Timely post. I've been seeing the full page ad in the USA Today and laughing at the ridiculousness. Apparently he says that if you are "saved" then you can know the day and the hour. I'm wondering what his reaction will be on May 22nd.

  • http://www.blogger.com/profile/15222328459836041333 Gillimer

    Excuse me, but exactly who are this "good number of Protestants"? Stephen Cox's extensive article in the December LIBERTY (http://www.libertyunbound.com/node/290) makes it clear to theologically literate Christians, if not necessarily to libertarian Cox or the popular "news" media, that Camping, who claims the church age ended in 1988 and now people can only be saved under his auspices, and "insist(s)that if you are sitting in a church… you have nopossibility of being saved", is a raving heretic by any standard. "Last year, he declared that you canbe saved in a mosque, but you cannot be saved in a church." Do you have any data to support the claim that "a good number of Protestants" accept this? As Cox notes "Family Radio’s disciples are many, but they don’t numberin the millions, and its ideas don’t leak out at irregular intervalsfrom the depths of a Protestant Vatican.Family Radio’s disciples are many, but they don’t numberin the millions, and its ideas don’t leak out at irregular intervalsfrom the depths of a Protestant Vatican." (Indeed, isn't the lack of a Vatican to do their thinking one of the things you hold against Protestants?)

  • http://www.blogger.com/profile/12044861299107622964 Riley

    Just total up the sales numbers for Tim LaHaye's Left Behind books. Someone's interested.

  • http://www.blogger.com/profile/15222328459836041333 Gillimer

    Non sequitur. You might as well cite Orson Scott Card's sales as an indication of Mormon following.

  • http://www.blogger.com/profile/09627986880884206811 flyingvic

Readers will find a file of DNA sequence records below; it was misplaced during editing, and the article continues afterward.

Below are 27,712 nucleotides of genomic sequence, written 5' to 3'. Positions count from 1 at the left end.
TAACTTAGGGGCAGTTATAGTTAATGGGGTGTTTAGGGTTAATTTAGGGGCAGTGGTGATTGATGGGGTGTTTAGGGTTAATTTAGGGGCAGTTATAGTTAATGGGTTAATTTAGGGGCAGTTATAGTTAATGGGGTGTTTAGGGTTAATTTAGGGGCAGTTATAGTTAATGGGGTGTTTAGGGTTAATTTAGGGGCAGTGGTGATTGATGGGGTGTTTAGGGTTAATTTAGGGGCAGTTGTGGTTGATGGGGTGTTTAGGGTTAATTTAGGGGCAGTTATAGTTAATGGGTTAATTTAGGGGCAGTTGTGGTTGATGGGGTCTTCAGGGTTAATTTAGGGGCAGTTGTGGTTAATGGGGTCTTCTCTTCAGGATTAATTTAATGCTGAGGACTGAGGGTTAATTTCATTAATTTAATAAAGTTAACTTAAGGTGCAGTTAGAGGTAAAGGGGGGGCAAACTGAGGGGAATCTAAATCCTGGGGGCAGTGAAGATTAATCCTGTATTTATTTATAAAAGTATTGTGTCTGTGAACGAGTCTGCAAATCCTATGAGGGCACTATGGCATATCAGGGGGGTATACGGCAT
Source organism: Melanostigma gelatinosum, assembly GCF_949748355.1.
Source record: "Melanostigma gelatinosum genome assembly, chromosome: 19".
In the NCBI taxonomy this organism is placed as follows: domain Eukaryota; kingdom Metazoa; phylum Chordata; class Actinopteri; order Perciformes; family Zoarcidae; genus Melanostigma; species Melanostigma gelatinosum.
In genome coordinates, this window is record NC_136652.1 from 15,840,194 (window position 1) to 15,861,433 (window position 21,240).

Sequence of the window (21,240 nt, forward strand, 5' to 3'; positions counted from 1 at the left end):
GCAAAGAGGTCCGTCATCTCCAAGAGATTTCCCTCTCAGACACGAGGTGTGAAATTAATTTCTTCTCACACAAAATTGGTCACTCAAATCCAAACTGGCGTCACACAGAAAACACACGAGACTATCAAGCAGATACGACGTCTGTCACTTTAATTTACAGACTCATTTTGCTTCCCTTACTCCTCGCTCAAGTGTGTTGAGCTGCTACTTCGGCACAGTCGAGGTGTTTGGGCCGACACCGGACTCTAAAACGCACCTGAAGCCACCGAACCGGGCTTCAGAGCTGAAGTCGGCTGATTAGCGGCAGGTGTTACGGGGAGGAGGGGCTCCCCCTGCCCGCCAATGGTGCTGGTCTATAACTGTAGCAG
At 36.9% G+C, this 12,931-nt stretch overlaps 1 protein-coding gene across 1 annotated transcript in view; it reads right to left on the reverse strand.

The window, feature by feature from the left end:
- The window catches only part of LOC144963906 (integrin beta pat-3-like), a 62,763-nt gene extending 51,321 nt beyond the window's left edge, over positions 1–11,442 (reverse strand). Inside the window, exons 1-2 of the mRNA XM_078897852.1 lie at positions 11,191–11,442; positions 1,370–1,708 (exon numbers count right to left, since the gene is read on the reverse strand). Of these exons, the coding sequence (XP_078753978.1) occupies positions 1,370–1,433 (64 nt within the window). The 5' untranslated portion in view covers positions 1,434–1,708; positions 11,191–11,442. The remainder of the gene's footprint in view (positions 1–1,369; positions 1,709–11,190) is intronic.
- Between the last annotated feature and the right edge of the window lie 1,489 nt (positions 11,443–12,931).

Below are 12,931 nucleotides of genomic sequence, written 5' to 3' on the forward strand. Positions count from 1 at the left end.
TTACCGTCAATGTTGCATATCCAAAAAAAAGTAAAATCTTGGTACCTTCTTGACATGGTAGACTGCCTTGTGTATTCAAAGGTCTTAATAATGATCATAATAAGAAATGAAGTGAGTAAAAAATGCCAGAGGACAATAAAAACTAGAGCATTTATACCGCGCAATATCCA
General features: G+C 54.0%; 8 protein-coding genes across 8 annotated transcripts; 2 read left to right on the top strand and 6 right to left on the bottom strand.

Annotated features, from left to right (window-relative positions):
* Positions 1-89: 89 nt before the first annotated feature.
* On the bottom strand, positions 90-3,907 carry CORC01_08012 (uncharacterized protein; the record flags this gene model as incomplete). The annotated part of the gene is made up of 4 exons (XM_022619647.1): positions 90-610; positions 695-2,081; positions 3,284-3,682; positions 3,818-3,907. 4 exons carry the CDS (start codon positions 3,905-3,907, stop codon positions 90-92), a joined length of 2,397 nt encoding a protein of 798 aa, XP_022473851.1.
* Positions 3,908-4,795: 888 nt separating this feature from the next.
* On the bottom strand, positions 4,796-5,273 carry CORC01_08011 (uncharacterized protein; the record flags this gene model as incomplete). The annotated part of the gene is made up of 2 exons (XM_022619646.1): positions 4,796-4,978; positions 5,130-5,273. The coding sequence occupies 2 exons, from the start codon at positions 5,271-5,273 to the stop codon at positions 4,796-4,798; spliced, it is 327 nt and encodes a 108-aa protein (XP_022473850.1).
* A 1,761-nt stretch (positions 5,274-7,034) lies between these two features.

Can anyone lend me a fiver? I'll pay you back next week…

  • http://www.blogger.com/profile/12373317560249811006 Fr Longenecker

    Camping's foolishness is the extreme end of the whole dispensationalist nonsense.There are millions more American prots who may not buy into Camping's predictions, who nevertheless buy into the whole rapture, tribulation, end times bunk.

  • http://www.blogger.com/profile/10503510474554718305 Just another mad Catholic

    After all the prots are raptured I may sneak into the local anglican cathedral and nick all the nice vestments:)

  • http://www.blogger.com/profile/15222328459836041333 Gillimer

    Gee, this upside down argument has already gone from "a good number of Protestants" to "all the prots". (Probably while dismissing the ideologues who expand it to "all the Christians".) All you generalizers are alike.

  • http://www.blogger.com/profile/09546147760294719266 demundis

    "I wish I could just laugh it off, but the worst thing about cranks like Camping and the folks at Westboro Baptist is that they are the ones who make headlines."That's not by accident. These crazy folks make it easy for Mr. Aggregate Talking Head Man (aka Todd Unctuous) to create his false "Christianity vs. Reason" dichotomy for the average media consumer, who lacks the ability to see what's going on. It's a mutually beneficial arrangement: fundamentalist attention-seeker gets air time and exposure, and Mr. Aggregate Talking Head Man gets to affirm his prejudice against Christianity.

  • http://www.blogger.com/profile/07216181850761924462 Peter

    Possibly the worst part of all this is that Harold Camping previously predicted that the Rapture would occur in 1994. He even wrote a book about it called 1994? Given his track record, the old saying, "Fool me once, shame on you; fool me twice, shame on me" comes to mind.

  • http://www.blogger.com/profile/02082723705687057148 justamouse

    "Whether it is a sophisticated Episcopalian liberal theologian or a conservative and sensible Presbyterian pastor or a left wing New Testament scholar or a snake handler or Mr.Camping–they've all got no more authority than each other because for each of them its just them and their Bible."A. Men. I believe I chortled for the first time reading that sentence.

  • http://www.blogger.com/profile/09627986880884206811 flyingvic

    "Whether it is a sophisticated Episcopalian liberal theologian or a conservative and sensible Presbyterian pastor or a left wing New Testament scholar or a snake handler or Mr.Camping–they've all got no more authority than each other because for each of them its just them and their Bible."Which does not, of course, of itself, mean that they are wrong…

  • http://www.blogger.com/profile/12373317560249811006 Fr Longenecker

    Neither does it mean they are right

  • http://www.blogger.com/profile/09627986880884206811 flyingvic

    Not exactly a Chestertonian response!